The riddle of Mere Tragedies hinges upon the impossibility of discerning where the line might lie between stylistic choice and the fumbling of haste. In promotional materials, we are told that “every aspect of the work, from content to formatting, is aware of the isolation of contemporary existence,” which may, itself, be one of those statements warped to signify something, viscerally, about said isolation. I’m simply not sure.
These tiny vignettes, some only around sixty-five words, lack titles, injecting us, instead, immediately into a scene: a couple eating dinner, a girl walking to the store, “Strangers waiting to piss at the diner they frequent for its 24-hour, bottomless, buck-fifty coffee and smoking section.” There is a strategy here, for sure, of the jump-cut, the jagged fracture. A man is introduced who “finds hope in the consistent uncertainty of weather forecasts,” and then he is gone again, forever. And phrasing matters, certainly, either stitching together associations via a surreal turn of words (“…his father is already asleep on the couch, the snoring mouth an open wound on his mother’s face”) or reiterating the swift intrusion of character, of fact (“the homeless man falls into view”).
But at other times, what may be an attempt to infuse syntax with a sense of “isolation” seems more like mere garbling of language. Consider this strange passage about the behavior of children to worms after a rainstorm: “Some kindly kick them to the dirt, but more likely, step on their exhausted bodies in bewildered disgust.” Amidst the glut of adverbs and adjectives, there is also an absence of noun, or a confused phrasing. Does the same “some” do both of these things, at once? What I can’t figure out is whether this is a literary tactic or a mistake. Women, we’re told elsewhere, “feel more sensitivity than men,” the phrasing of which is perhaps a wry joke, and at another point we’re told “Decisions entrap the maker inside the moment of decision until paralyzed by choice” which has, itself, a paralytic effect. Is Palmer intentionally structuring these sentences in order to inflict, on her readers, something akin to vertigo?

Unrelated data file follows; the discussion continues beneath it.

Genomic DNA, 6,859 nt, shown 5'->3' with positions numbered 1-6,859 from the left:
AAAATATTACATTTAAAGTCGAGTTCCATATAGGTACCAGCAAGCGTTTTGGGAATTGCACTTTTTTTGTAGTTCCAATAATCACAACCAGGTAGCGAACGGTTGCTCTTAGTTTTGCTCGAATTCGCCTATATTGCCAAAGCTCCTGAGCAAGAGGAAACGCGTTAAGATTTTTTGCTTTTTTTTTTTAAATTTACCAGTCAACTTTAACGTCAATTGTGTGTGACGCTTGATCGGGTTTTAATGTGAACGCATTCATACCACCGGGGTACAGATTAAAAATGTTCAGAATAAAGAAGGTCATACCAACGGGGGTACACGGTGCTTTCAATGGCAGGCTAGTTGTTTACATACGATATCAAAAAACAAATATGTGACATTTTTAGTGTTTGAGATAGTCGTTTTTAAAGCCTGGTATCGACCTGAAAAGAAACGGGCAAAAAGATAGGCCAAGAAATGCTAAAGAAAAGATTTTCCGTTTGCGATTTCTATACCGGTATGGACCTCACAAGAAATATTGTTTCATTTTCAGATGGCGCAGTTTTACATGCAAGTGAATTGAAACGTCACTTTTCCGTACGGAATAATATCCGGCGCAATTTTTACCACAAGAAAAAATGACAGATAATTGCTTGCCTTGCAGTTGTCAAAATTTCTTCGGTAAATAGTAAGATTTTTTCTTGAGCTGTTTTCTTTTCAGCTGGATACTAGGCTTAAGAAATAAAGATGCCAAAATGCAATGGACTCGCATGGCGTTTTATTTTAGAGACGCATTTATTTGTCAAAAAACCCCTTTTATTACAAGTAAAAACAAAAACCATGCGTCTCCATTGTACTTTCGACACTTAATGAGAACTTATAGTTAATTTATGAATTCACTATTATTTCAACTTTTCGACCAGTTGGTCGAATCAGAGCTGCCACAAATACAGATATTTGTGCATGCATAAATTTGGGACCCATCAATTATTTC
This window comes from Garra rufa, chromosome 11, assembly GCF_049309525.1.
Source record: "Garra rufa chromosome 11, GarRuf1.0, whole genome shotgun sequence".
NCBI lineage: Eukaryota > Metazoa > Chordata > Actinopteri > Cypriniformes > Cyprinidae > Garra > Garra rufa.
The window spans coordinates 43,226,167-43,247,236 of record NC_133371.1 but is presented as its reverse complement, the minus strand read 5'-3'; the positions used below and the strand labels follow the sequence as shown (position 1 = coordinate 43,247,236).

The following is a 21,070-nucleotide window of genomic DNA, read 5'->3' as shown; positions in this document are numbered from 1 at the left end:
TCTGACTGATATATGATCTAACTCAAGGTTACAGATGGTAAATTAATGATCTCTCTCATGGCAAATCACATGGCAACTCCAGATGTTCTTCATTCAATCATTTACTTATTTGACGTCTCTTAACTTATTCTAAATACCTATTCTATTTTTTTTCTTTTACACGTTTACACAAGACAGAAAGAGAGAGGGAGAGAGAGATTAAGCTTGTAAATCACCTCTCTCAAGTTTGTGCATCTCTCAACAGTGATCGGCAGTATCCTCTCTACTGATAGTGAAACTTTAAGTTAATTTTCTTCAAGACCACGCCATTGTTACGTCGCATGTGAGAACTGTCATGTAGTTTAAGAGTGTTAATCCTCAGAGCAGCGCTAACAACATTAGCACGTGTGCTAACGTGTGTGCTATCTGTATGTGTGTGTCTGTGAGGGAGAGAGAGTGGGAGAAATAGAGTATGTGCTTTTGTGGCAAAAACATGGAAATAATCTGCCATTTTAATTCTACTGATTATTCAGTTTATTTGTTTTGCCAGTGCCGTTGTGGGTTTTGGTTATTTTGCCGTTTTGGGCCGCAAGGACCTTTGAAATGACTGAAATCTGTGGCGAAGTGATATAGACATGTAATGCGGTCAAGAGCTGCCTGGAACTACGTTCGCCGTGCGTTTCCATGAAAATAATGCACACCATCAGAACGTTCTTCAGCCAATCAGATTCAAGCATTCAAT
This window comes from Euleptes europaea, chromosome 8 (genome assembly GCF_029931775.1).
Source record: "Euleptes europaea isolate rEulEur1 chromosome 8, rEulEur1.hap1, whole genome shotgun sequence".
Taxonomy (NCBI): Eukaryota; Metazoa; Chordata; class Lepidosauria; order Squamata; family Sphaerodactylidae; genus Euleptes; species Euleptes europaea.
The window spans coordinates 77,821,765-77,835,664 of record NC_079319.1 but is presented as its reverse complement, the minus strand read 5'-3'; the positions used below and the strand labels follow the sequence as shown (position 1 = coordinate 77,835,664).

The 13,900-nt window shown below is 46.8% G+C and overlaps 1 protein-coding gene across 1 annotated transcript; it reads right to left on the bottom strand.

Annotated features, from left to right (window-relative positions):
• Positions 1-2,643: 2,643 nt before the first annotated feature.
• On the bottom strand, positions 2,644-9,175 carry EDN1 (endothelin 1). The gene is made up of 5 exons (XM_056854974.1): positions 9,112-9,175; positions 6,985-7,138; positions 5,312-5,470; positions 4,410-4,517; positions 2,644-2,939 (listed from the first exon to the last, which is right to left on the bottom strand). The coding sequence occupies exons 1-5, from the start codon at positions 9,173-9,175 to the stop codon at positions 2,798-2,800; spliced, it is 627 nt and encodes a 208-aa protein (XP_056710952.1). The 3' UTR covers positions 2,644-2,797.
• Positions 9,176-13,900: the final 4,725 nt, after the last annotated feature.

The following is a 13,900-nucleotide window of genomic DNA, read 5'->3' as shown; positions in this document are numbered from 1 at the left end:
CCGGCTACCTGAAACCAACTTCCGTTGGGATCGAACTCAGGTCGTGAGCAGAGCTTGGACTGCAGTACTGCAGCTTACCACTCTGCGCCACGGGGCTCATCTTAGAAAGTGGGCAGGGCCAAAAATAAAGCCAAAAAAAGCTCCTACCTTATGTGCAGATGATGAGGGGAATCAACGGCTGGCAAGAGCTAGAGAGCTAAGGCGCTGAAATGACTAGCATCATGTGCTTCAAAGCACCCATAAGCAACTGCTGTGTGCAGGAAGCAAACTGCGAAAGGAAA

There are other oblique passages Palmer seems surely to have designed for sound (“The boy accuses her bladder. She defends it. He accepts insistence,” one story ends, for instance.), passages where punctuation is forgone in favor of some kind of desperate pace (“When I speak to the face of her fears, I speak about death. I quote the great writers, tell her we will die and we are born and all that matters to me is I have fallen in love with you forever”), passages in which verb tense is twisted in order to emphasize a lapsed conditional (“Her husband, before they had married, told her he would marry her for her inherent sense of self”), but Mere Tragedies is also marred by what must certainly be editorial errors—a word is split by hyphen and space mid line, a sentence ends without a period, a proper noun goes uncapitalized, one character is given “a propensity for ease-dropping,” the color violent “compliments” black, etc.—casting doubt on the idea that a line like “A man late for work speeds past a man who jauntily strides in his direction” is an attempt at assaultive literary innovation. One is left with the sinking feeling that much of this book might just be sloppy writing, preserved in vacant sans-serif font (that formatting, aware of isolation).
Mere Tragedies, in the end, is a riddle. As its awkwardness dovetails with its subject matter, the baffling or broken or bludgeoned phrase may well be the point of the text. “In mirrors, the body is almost certainly not the real body, so that the physical body remains lost between the reflection of the soul and the soul,” for instance. But experimentalism that passes as something other than experimentalism, experimentalism that can also just read as sloppiness—this is a weird situation, at best. I’ve read it and read it, and I just can’t be sure.
The best this review can do is chart out what I’ve seen and allow the text to speak for itself. Here, then, is the final line of the book, leaving us, as readers, with jangled nerves: “While no theory has yet studied the mental health of abundantly touched patients, scientists have observed that newborns without human contact do not gain weight and slowly die.” Savor that phrasing. Then tell me, is this a technique designed to reveal to us, as readers, something essential about the contemporary condition, a procedure for calling linguistic expression into question even as it stumbles ahead, conveying pieces of narratives, scenes of tension and terror, claustrophobia and the tourniquet of routine?